PRI’s The World, in collaboration with the Pulitzer Center for Crisis Reporting, today launched a series of stories examining cancer in the developing world which includes a fantastic interactive map (below is a just a screen grab):
PRI's The World
Joanne Silberner, a Seattle journalist, friend and colleague who formerly produced many prize-winning reports on health for NPR, traveled across the planet to document the fight against cancer in poor countries with few resources.
Silberner’s extensive radio series, to be aired beginning this week on PRI and also published online as written text and podcasts, begins in Uganda where a number of Seattle efforts — like this project focused on breast cancer — have been underway for years aimed at boosting the ability of poor nations to fight this killer and to also get cancer higher on the global health agenda.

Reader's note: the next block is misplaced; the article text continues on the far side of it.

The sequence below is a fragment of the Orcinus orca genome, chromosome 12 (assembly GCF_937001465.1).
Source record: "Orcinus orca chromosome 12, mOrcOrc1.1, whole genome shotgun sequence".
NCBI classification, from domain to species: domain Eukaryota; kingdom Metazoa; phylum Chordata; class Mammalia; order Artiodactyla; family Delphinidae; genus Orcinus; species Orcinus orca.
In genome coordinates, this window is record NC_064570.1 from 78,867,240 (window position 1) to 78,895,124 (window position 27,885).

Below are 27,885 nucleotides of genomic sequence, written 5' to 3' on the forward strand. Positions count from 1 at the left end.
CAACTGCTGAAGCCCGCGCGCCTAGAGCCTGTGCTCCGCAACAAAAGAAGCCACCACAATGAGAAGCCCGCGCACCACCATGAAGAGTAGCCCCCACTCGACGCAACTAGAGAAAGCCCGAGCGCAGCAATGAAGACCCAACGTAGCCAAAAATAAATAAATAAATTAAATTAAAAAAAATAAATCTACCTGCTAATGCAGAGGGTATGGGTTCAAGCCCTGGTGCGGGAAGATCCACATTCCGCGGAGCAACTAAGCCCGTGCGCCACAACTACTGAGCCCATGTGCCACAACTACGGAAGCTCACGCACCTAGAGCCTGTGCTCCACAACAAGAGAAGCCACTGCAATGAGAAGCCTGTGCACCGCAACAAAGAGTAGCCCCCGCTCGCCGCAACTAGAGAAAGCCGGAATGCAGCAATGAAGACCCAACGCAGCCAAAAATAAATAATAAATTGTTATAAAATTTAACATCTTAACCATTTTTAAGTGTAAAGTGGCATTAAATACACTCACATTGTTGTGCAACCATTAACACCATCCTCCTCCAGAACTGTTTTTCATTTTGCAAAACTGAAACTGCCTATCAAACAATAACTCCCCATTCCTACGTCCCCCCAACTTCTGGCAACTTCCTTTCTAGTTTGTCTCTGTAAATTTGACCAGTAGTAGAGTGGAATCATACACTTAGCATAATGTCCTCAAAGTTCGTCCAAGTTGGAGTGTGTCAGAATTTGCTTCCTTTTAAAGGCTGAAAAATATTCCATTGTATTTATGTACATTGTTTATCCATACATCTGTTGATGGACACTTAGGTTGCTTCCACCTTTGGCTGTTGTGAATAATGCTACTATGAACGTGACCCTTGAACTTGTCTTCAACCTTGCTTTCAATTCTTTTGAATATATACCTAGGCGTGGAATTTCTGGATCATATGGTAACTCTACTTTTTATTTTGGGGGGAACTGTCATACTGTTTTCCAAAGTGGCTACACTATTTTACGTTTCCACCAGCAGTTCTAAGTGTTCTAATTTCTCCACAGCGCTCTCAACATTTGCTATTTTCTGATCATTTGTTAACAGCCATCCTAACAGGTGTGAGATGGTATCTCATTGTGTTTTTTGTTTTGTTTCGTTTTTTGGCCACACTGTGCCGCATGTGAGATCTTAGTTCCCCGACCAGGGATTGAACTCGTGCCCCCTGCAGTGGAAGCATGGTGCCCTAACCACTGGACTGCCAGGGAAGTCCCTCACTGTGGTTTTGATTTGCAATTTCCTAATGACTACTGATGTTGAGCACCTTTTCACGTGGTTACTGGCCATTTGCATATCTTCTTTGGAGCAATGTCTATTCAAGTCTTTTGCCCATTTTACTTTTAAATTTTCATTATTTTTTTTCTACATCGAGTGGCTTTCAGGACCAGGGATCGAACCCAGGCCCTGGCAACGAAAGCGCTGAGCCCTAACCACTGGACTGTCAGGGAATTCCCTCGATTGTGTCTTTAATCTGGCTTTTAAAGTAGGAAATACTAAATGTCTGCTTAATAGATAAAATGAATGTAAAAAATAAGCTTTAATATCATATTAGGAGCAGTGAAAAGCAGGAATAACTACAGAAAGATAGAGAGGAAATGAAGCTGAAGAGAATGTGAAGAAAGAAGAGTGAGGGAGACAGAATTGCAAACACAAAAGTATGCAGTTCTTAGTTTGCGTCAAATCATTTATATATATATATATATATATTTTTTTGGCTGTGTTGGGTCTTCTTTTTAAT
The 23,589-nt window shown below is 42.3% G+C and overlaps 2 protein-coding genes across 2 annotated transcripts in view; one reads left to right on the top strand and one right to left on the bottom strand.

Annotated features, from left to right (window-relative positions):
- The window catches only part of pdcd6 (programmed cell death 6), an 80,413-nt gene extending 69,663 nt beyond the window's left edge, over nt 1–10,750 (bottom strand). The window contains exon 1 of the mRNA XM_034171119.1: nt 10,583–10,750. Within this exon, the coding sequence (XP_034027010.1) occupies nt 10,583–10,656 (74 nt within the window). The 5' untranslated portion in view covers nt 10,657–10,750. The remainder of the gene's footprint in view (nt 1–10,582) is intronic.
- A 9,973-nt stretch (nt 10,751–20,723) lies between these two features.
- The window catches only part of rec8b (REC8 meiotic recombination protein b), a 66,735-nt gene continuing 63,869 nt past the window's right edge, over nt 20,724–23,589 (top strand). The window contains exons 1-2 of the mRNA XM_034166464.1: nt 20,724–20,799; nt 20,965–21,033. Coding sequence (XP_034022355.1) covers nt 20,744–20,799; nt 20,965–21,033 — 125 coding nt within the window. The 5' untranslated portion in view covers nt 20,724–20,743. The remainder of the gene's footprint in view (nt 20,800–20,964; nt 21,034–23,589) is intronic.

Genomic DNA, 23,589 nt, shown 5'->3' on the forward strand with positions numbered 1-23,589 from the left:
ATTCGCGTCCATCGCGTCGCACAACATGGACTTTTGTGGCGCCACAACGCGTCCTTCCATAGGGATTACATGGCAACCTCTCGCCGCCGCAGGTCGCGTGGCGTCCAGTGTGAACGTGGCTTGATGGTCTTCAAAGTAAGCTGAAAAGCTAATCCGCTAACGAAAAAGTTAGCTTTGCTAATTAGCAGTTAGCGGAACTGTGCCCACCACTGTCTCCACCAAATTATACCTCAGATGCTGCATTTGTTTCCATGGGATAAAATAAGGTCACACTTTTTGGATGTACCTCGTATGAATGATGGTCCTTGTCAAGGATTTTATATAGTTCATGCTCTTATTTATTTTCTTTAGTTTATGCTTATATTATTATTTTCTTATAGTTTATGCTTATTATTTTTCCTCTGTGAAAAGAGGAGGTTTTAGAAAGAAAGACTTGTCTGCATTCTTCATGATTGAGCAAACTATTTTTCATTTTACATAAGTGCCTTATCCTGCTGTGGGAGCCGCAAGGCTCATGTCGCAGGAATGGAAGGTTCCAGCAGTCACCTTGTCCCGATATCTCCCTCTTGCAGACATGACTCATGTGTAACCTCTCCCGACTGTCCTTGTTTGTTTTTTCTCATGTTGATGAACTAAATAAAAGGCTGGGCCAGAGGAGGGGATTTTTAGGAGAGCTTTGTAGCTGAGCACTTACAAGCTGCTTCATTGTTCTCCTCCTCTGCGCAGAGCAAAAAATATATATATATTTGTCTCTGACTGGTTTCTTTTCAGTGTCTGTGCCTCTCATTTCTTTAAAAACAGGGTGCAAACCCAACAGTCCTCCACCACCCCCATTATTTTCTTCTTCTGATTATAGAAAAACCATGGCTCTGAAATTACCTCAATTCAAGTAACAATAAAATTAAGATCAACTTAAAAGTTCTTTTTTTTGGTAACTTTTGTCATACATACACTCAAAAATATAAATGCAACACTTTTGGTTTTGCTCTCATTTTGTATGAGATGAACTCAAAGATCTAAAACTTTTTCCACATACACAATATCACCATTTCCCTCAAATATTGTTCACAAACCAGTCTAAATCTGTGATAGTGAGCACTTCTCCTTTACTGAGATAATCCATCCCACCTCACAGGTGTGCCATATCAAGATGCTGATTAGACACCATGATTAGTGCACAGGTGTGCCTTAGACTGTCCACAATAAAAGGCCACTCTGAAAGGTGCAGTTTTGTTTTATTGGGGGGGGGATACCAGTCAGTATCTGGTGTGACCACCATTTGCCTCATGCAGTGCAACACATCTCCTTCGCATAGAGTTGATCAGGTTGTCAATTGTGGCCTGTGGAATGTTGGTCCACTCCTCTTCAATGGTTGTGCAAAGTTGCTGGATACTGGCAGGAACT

Uganda works to improve mental health care
Health journalist Joanne Silberner, former health policy correspondent based at NPR’s flagship in DC and now (lucky for us) based here in Seattle at the University of Washington, has done an excellent report on the lack of mental illness care in Uganda for PRI’s The World.
I’ve done a few stories here about the mental health in the global health context, noting it is both a massive contributor to the burden of disease yet gets almost no attention when it comes to the global health agenda.
As Silberner reports, the first in a PRI series she’s doing on mental health in the developing world, improved acess to work training for the mentally ill is perhaps just as important as improving and expanding access to treatment: Continue reading
Contrary to popular opinion, health care is rationed everywhere. It’s just not rationed the same way.
For a look at how other countries decide where to draw this difficult line, take a look at PRI’s The World special report “Rationing Health.” Journalists examined health care rationing in four other countries, India, Zambia, South Africa and Britain.